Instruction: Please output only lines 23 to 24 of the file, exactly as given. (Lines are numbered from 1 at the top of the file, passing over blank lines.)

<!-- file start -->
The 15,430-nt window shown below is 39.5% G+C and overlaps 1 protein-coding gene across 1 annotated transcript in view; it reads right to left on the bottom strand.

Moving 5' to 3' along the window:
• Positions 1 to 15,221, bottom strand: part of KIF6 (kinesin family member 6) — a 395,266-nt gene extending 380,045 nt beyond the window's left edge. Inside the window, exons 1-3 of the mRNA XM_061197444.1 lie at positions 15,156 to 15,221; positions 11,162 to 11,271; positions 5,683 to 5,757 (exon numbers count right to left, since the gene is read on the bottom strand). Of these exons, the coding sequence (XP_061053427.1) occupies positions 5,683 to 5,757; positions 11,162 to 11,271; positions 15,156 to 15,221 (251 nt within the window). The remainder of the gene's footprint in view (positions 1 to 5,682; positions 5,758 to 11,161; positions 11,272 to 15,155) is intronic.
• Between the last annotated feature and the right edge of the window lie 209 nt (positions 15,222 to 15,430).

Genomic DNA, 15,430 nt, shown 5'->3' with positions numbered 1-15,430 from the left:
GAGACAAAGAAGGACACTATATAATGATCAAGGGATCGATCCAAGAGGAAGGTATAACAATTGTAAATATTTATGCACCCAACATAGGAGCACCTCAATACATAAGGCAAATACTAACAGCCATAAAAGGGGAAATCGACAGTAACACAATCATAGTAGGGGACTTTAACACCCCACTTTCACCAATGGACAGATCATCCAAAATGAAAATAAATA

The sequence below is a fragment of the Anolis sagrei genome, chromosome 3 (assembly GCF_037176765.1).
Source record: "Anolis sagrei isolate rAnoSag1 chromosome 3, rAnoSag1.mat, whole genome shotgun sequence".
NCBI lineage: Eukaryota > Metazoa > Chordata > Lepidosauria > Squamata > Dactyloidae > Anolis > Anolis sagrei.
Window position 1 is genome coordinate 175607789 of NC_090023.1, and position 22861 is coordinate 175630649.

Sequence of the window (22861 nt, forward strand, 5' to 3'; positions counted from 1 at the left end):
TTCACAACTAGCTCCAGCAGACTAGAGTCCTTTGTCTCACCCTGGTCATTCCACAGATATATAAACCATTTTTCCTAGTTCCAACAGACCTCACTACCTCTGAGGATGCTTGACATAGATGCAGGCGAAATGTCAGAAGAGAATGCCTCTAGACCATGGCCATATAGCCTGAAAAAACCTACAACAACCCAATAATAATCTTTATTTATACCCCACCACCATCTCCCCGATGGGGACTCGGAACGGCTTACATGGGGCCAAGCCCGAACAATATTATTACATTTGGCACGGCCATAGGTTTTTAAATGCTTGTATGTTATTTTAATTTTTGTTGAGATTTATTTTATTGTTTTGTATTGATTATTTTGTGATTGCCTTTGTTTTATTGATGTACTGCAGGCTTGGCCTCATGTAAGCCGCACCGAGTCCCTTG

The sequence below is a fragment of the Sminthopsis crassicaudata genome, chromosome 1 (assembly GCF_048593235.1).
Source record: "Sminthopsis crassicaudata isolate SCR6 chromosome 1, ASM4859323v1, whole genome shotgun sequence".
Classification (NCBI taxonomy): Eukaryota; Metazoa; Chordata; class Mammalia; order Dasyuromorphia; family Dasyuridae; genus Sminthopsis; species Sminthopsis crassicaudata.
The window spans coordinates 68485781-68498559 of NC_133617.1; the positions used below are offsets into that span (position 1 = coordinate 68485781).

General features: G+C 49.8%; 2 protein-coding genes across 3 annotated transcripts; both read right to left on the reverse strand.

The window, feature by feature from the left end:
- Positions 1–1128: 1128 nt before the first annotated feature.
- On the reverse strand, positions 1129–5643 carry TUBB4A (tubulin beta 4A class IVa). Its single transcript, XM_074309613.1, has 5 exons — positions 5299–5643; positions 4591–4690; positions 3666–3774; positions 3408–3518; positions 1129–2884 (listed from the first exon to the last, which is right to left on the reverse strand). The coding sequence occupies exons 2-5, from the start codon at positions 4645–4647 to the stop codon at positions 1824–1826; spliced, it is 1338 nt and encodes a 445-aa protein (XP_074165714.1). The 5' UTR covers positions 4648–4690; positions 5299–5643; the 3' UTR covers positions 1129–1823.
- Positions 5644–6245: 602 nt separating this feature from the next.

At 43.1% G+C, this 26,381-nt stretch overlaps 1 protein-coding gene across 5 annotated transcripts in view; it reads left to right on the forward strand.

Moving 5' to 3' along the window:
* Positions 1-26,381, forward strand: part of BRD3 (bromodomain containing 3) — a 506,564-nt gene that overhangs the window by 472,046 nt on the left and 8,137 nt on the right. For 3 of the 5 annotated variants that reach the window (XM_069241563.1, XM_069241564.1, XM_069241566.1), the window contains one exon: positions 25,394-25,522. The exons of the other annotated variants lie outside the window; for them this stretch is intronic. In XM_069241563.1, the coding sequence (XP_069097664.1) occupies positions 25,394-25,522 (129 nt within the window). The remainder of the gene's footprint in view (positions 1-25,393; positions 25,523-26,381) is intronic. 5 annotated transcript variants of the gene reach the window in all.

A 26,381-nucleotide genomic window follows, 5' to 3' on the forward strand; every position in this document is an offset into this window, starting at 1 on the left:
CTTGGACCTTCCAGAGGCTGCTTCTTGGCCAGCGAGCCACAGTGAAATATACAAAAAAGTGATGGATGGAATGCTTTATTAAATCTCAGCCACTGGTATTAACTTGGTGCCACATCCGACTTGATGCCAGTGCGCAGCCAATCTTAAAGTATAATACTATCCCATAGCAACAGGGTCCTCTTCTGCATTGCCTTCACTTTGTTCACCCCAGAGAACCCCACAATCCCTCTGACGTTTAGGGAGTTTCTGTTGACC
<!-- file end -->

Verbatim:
Moving 5' to 3' along the window:
* Positions 1-26,381, forward strand: part of BRD3 (bromodomain containing 3) — a 506,564-nt gene that overhangs the window by 472,046 nt on the left and 8,137 nt on the right. For 3 of the 5 annotated variants that reach the window (XM_069241563.1, XM_069241564.1, XM_069241566.1), the window contains one exon: positions 25,394-25,522. The exons of the other annotated variants lie outside the window; for them this stretch is intronic. In XM_069241563.1, the coding sequence (XP_069097664.1) occupies positions 25,394-25,522 (129 nt within the window). The remainder of the gene's footprint in view (positions 1-25,393; positions 25,523-26,381) is intronic. 5 annotated transcript variants of the gene reach the window in all.